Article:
MEMPHIS, Tenn. -- One prospect came from hundreds of miles away. Another came back from a frightful injury. Two others didn't have the prototypical physique. All are going to The Opening.
Cornerback Noel Ellis, receiver Paul Harris, linebacker Marcus Robinson and tailback Altee Tenpenny secured invites to the annual event held in Oregon in July thanks to their performance at Friday's Nike Football Training Camp in Memphis.
It's a return trip for Tenpenny that many wondered was even possible. The tailback from North Little Rock (Ark.) suffered a fractured fibula and dislocated ankle early last season. He said he returned to 100 percent only about six weeks ago.
"I never had doubts," the four-star tailback said. "Anytime that I felt down, I just prayed in the Lord, and he's blessed me with another opportunity."
Tenpenny was one of only three non-seniors invited to The Opening last year. As obvious by his second-place finish in the SPARQ competition that week, he wasn't intimidated. So is there pressure to win the event this time around for the Alabama commitment?
"There's a little pressure, but my mindset is just to go have fun and show that I'm one of the best players in the country," said the nation's No. 5 running back and No. 54 ESPN 150 recruit.
Meanwhile, Ellis wasn't the biggest prospect in Friday's event. Far from it. Yet the 5-foot-10, 175-pound prospect from New Orleans (La.) Edna Karr proved he belonged in The Opening.
"Just going to it and competing against all of those players to prove that I'm one of the best players in the country," he said. "I go out there with a chip on my shoulder to prove that I'm the best."
Ellis, who is primarily considering Tennessee, Texas A&M and Mississippi State, said he feels his work ethic and athleticism got him to such a lofty status.
Robinson might be the most intriguing prospect of the bunch. Not long ago, the lean 6-foot-3, 210-pound prospect was thought to be a safety. Now he seems to have found a home at linebacker, where he was named the most valuable player at Friday's camp.
"I felt like I was doing very well, very well," said Robinson, who has 10 scholarship offers and plans to visit Alabama on Sunday and LSU on Tuesday. "The coaches always told me to keep my head up and compete at my best so that's what I came out here to do."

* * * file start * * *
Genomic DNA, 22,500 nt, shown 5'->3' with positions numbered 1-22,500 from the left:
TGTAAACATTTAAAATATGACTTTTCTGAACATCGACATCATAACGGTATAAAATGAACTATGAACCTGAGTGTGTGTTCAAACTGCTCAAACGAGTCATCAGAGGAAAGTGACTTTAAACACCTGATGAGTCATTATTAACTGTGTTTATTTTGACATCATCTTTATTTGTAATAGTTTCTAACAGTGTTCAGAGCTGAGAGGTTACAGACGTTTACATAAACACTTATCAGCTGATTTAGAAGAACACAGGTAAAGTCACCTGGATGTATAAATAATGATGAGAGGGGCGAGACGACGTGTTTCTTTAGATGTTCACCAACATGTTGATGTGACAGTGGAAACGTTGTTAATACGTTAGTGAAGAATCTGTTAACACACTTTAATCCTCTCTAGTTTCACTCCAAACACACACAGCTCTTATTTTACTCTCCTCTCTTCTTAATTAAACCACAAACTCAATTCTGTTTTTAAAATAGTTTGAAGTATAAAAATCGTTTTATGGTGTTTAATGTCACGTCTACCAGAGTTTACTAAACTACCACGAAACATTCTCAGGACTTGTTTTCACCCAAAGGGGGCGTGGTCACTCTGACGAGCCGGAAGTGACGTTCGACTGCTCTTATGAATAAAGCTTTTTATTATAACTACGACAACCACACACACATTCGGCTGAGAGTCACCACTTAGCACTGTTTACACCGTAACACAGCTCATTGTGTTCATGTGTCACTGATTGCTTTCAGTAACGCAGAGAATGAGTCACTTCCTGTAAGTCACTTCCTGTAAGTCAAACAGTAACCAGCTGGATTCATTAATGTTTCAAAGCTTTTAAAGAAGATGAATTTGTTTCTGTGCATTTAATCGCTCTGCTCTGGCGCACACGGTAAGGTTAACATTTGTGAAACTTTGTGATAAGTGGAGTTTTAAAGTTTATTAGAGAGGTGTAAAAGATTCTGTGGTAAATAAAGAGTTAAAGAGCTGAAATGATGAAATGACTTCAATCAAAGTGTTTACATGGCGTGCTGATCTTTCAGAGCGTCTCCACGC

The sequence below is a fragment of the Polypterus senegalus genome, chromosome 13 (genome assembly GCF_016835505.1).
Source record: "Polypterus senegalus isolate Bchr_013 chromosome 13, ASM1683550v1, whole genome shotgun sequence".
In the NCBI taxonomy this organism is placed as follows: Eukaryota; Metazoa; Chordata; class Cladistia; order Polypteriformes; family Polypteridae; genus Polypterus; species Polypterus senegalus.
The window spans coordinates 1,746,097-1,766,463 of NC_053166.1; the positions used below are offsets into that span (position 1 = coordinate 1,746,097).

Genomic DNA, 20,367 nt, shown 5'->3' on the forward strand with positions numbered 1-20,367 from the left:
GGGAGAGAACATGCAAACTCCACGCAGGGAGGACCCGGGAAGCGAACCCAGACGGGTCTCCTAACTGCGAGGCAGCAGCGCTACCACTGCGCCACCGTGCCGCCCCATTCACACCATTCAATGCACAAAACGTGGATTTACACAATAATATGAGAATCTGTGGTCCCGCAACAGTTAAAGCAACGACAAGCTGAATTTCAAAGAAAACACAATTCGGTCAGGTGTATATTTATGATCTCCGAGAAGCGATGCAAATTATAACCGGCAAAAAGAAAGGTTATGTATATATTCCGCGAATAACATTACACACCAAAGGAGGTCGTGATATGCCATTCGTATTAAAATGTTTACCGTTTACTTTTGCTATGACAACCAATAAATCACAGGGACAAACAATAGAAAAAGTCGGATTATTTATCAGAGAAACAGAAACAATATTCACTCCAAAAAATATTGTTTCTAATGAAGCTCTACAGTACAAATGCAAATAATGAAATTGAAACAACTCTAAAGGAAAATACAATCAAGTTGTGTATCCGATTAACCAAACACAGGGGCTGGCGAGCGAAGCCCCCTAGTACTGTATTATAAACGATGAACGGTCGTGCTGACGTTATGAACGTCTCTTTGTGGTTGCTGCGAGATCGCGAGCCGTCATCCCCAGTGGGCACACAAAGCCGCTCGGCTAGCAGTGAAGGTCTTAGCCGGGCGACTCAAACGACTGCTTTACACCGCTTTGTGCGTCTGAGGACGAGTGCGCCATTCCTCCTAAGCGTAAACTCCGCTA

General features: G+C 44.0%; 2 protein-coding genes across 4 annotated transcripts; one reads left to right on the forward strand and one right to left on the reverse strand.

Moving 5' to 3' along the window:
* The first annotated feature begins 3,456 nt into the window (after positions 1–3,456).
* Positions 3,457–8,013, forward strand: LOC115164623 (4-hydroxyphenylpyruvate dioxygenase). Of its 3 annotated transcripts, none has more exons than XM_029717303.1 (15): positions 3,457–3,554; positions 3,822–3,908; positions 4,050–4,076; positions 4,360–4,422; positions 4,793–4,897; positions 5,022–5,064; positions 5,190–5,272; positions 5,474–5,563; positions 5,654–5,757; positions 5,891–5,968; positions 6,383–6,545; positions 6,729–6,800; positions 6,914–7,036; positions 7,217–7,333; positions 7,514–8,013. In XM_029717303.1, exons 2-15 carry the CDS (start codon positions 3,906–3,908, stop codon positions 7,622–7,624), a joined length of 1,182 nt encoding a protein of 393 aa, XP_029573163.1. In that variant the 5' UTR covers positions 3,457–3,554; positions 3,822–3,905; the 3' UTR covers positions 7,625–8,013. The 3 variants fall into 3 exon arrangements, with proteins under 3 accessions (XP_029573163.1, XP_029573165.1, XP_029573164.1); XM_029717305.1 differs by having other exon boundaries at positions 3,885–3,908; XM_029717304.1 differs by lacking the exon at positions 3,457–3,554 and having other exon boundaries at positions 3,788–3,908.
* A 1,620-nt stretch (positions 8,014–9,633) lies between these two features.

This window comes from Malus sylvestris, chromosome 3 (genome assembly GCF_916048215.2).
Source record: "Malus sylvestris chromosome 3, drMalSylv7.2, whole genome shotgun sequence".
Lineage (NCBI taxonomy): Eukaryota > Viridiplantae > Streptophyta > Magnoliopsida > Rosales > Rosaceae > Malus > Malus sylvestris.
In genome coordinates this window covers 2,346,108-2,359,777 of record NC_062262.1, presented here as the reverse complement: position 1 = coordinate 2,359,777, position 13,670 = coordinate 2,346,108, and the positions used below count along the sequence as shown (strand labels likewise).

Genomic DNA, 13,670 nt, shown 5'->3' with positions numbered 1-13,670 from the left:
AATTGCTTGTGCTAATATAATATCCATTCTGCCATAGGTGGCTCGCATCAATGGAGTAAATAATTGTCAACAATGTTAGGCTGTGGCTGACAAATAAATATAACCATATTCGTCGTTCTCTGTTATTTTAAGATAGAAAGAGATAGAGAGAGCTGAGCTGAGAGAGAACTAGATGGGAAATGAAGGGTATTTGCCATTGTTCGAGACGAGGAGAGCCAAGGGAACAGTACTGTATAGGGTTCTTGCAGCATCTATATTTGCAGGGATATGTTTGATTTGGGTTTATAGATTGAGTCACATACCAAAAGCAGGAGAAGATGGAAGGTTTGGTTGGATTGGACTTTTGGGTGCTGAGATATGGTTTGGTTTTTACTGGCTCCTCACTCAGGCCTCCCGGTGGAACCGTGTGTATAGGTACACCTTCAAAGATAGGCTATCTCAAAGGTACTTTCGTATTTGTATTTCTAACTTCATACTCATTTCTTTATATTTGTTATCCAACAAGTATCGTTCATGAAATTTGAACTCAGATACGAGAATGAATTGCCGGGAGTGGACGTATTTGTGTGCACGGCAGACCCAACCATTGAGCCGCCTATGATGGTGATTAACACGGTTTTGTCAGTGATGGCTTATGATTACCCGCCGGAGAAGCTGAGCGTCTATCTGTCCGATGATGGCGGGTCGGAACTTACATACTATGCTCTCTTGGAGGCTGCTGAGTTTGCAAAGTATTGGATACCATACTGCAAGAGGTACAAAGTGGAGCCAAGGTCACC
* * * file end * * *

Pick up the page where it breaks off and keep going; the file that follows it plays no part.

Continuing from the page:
Asked what position he prefers to play, Robinson said, "Anywhere coach needs me at I'll play. College coaches are the same way, anywhere they need me at."
Harris earned more than just a trip to The Opening -- he was also invited to Champion Gridiron Kings, which will take place in Lake Buena Vista, Fla., in late July.
"I think it shows respect among your peers and coaches who watch," the receiver from Upper Marlboro (Md.) Frederick Douglass said. "I think it shows a lot of respect and shows that you work hard."
Harris wasn't able to attend the Nike Football Training Camp in Baltimore last month because of a track event. So he made the trip to Memphis in hopes of securing the awards he coveted. Mission accomplished.
"I'm just a go-getter," the 6-foot-3, 190-pound prospect said. "I work all the time. Even on Sundays. I don't have any strengths. I'm just good at what I do. I think I did pretty well [on Friday]. Coming from Maryland to here, a whole different group of corners, it shows me and people watching that I'm not just good in Maryland. I'm good no matter where I go. It shows I can compete against anybody and be successful. I thought I should have won MVP, but it is what it is. I got invited to The Opening. That's better."
Harris used the trip to Tennessee to visit the Vols on Thursday. He came away impressed.
"I love it," he said. "I love Tennessee. My brother runs track down there. He's a freshman, so I know I'll be surrounded by family."
Harris is also considering Southern Cal, Michigan and Penn State and said Ohio State is making up ground.
"I want to wait [until signing day], but a lot of kids are committing early and they're taking up spots," he said.
At least he has his spot at The Opening.
Several local prospects garnered praise at Friday's camp, led by Mark Dodson. The Ole Miss commit from Memphis (Tenn.) Whitehaven secured most valuable player honors among the tailbacks assembled.
"I did everything crisply," the four-star tailback said. "I came out with the mindset to do everything right and not just rush it. It was my first time on the field (since) track season just ended. I haven't been on the field in a while, so I was a little rusty to start off."
That didn't last long. Like Dodson, offensive tackle Christian Morris improved throughout the day. He was named MVP among offensive linemen.
"Basically, I'm not going to win it all, but I'm still going to give it my all on everything," the 6-foot-5, 280-pound prospect from Memphis (Tenn.) East said.
Much of Morris' toughest competition came from Frank Herron, a four-star prospect from Memphis (Tenn.) Central. Herron was named the defensive line MVP just moments before he committed to LSU in an emotional press conference with his family.
Cornerback Darrius Sims from Memphis (Tenn.) Whitehaven and receiver Anthony Miller from Memphis (Tenn.) Christian Brothers were the other local standouts to nab MVP awards. Austin Allen from Fayetteville (Ark.) was named the most valuable quarterback.
Joey Bloomfield was clearly not intimidated by the competition. He was actually motivated by it.
"Being from Kentucky, I have a chip on my shoulder," the offensive tackle from Louisville (Ky.) Ballard said. "People say I can't do it. I want to come out here and show them I can."
And he did. Sometimes the battles were slightly heated exchanges in which Bloomfield refused to give an inch.
"I feel like I did really good," Bloomfield said. "I've been working a lot in the offseason. I was pretty pleased with my performance."
Bloomfield has scholarship offers from Kansas, Colorado, Wyoming, Eastern Michigan and Tennessee-Martin.